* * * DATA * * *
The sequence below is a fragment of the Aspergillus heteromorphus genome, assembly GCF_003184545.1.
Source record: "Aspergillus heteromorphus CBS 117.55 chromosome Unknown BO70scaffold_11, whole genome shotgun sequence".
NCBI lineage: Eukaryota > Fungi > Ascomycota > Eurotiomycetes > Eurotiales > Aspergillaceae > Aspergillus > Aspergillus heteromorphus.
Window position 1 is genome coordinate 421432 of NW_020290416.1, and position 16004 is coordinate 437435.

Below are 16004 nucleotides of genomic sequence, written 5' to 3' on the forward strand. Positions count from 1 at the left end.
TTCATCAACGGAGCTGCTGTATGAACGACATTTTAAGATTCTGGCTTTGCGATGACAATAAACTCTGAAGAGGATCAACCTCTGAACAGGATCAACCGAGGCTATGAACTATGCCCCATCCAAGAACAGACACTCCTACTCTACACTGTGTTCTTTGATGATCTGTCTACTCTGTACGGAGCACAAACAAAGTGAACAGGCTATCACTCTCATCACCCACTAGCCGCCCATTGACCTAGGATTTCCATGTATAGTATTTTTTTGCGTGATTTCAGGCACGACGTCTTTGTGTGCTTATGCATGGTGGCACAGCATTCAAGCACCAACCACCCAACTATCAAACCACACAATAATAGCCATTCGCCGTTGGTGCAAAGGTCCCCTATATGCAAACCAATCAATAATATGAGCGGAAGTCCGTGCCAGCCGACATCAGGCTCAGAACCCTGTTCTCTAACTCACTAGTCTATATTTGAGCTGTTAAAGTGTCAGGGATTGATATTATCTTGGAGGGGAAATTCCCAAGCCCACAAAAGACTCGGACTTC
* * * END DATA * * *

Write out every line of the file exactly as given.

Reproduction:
The sequence below is a fragment of the Aspergillus heteromorphus genome, assembly GCF_003184545.1.
Source record: "Aspergillus heteromorphus CBS 117.55 chromosome Unknown BO70scaffold_11, whole genome shotgun sequence".
NCBI lineage: Eukaryota > Fungi > Ascomycota > Eurotiomycetes > Eurotiales > Aspergillaceae > Aspergillus > Aspergillus heteromorphus.
Window position 1 is genome coordinate 421432 of NW_020290416.1, and position 16004 is coordinate 437435.

Below are 16004 nucleotides of genomic sequence, written 5' to 3' on the forward strand. Positions count from 1 at the left end.
TTCATCAACGGAGCTGCTGTATGAACGACATTTTAAGATTCTGGCTTTGCGATGACAATAAACTCTGAAGAGGATCAACCTCTGAACAGGATCAACCGAGGCTATGAACTATGCCCCATCCAAGAACAGACACTCCTACTCTACACTGTGTTCTTTGATGATCTGTCTACTCTGTACGGAGCACAAACAAAGTGAACAGGCTATCACTCTCATCACCCACTAGCCGCCCATTGACCTAGGATTTCCATGTATAGTATTTTTTTGCGTGATTTCAGGCACGACGTCTTTGTGTGCTTATGCATGGTGGCACAGCATTCAAGCACCAACCACCCAACTATCAAACCACACAATAATAGCCATTCGCCGTTGGTGCAAAGGTCCCCTATATGCAAACCAATCAATAATATGAGCGGAAGTCCGTGCCAGCCGACATCAGGCTCAGAACCCTGTTCTCTAACTCACTAGTCTATATTTGAGCTGTTAAAGTGTCAGGGATTGATATTATCTTGGAGGGGAAATTCCCAAGCCCACAAAAGACTCGGACTTC